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HEALTH AND AGING: OUR THOUGHTS AND BELIEFS ARE KEY
From:
Jeannette M. Gagan, PhD Jeannette M. Gagan, PhD
For Immediate Release:
Dateline: Santa Fe , NM
Monday, February 12, 2018

 

Blog10BMuch has been explored in previous blogs about spiritual and psychological perspectives. In this blog we return to our bodies and to Christiane Northrup, who is a medical doctor and has written extensively about the physical body (Goddesses Never Age: The Secret Prescription for Radiance, Vitality, and Well-Being).
She highlights some exciting findings: 

  • All bodies are in a constant state of replenishment as new cells replace old ones. 
  • Pleasure is integral to good health because our bodies are wired to repair themselves when we are happy. In fact, laughter reduces inflammation, lowers blood pressure, provides immunity, and improves circulation and reduces pain. 
  • Research shows how aging can be slowed through mindfulness meditation and exercise.Blog10A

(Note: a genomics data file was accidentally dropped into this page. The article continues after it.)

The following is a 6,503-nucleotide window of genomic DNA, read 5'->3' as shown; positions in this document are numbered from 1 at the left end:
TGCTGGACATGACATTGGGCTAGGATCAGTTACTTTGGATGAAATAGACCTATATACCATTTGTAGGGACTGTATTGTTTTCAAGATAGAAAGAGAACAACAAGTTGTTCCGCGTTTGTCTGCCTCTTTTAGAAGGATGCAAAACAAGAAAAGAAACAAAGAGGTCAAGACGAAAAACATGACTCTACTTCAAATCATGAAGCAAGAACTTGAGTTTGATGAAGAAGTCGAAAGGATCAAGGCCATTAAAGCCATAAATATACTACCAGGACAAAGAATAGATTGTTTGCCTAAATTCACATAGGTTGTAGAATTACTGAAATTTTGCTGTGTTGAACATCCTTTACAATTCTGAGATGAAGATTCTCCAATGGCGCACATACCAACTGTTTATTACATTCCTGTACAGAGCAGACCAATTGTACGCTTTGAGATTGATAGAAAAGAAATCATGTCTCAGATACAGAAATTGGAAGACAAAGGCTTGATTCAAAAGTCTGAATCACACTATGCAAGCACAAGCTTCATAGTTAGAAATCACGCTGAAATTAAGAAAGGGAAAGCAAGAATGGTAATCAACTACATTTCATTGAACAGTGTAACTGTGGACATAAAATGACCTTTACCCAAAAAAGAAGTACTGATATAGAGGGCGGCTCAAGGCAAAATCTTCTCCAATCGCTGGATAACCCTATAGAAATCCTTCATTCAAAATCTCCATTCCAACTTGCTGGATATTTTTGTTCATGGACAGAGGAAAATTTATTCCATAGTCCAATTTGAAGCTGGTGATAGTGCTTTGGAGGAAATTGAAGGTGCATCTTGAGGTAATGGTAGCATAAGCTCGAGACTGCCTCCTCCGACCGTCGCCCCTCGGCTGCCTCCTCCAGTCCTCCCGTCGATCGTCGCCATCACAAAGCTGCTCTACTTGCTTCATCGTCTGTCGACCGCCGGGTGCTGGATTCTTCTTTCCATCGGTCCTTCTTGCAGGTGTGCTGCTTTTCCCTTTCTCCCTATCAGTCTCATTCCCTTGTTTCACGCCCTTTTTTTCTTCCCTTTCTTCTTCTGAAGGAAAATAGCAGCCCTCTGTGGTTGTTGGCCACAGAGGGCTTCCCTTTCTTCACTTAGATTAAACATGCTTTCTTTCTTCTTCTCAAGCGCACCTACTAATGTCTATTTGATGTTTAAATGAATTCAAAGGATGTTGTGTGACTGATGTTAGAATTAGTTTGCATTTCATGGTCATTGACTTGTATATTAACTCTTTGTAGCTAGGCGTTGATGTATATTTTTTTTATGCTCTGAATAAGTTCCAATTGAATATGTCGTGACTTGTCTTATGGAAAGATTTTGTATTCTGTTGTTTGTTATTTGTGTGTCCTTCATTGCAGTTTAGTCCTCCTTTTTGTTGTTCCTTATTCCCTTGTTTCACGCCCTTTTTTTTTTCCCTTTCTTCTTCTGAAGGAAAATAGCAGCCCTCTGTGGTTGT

• Your thoughts and beliefs are the most important indicator of your state of health, and they help slow the effects of aging. 

Mindfulness meditation was explained in an earlier blog (see “Are You Contagious?”); the benefits of exercise are well known; and we all seek happiness and appreciate smiles and laughter. The health ramifications of thoughts and beliefs, however, are easily overlooked. Yet with awareness, they are something we can work on:

  • When was last time you overheard a conversation of a person complaining and/or criticizing someone who “doesn’t do things right” or "doesn’t hold like-minded beliefs"? 
  • When was the last time you caught yourself doing that?
  • Or maybe you speak to yourself internally with that judging voice? 

Blog10CA useful approach to achieving better health is simply to monitor negative thoughts about yourself, others, and the world. As you become aware of this negativity, think of how you can shift to something neutral or even positive. For example, when I compare myself to others at the gym for not working out as hard or as long as they do, I’ve learned to say to myself, “At 81 years old I’m doing a great job: I can walk two miles without stopping; I exercise every day of the week; I’m not overweight; and I know I am healthy and smile a lot—even if only at myself!” 

What are some of the thoughts or beliefs that might be keeping you from greater health? What are some of the areas on Dr. Northrup’s list that you already connect to, or wish you could explore more fully? Comments are welcome!

 
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